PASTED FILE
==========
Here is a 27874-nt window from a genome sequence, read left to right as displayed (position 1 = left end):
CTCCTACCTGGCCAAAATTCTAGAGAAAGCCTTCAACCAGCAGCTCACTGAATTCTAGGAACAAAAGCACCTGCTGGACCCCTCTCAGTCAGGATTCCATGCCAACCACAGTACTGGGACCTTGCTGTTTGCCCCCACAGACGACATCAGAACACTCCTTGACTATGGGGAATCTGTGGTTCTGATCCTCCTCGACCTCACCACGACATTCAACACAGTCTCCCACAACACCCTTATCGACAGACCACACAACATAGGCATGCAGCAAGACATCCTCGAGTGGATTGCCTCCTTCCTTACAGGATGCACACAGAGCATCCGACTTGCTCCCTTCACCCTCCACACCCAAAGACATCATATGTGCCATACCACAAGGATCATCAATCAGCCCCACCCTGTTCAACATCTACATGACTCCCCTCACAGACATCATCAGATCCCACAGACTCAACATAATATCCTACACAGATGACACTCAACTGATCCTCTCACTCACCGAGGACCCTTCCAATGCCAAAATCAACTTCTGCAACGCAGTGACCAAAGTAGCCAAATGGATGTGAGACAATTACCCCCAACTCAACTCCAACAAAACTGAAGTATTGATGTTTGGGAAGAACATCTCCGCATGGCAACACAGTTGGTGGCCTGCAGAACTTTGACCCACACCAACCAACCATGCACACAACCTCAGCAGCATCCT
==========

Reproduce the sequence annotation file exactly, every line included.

Here is a 27874-nt window from a genome sequence, read left to right as displayed (position 1 = left end):
CTCCTACCTGGCCAAAATTCTAGAGAAAGCCTTCAACCAGCAGCTCACTGAATTCTAGGAACAAAAGCACCTGCTGGACCCCTCTCAGTCAGGATTCCATGCCAACCACAGTACTGGGACCTTGCTGTTTGCCCCCACAGACGACATCAGAACACTCCTTGACTATGGGGAATCTGTGGTTCTGATCCTCCTCGACCTCACCACGACATTCAACACAGTCTCCCACAACACCCTTATCGACAGACCACACAACATAGGCATGCAGCAAGACATCCTCGAGTGGATTGCCTCCTTCCTTACAGGATGCACACAGAGCATCCGACTTGCTCCCTTCACCCTCCACACCCAAAGACATCATATGTGCCATACCACAAGGATCATCAATCAGCCCCACCCTGTTCAACATCTACATGACTCCCCTCACAGACATCATCAGATCCCACAGACTCAACATAATATCCTACACAGATGACACTCAACTGATCCTCTCACTCACCGAGGACCCTTCCAATGCCAAAATCAACTTCTGCAACGCAGTGACCAAAGTAGCCAAATGGATGTGAGACAATTACCCCCAACTCAACTCCAACAAAACTGAAGTATTGATGTTTGGGAAGAACATCTCCGCATGGCAACACAGTTGGTGGCCTGCAGAACTTTGACCCACACCAACCAACCATGCACACAACCTCAGCAGCATCCT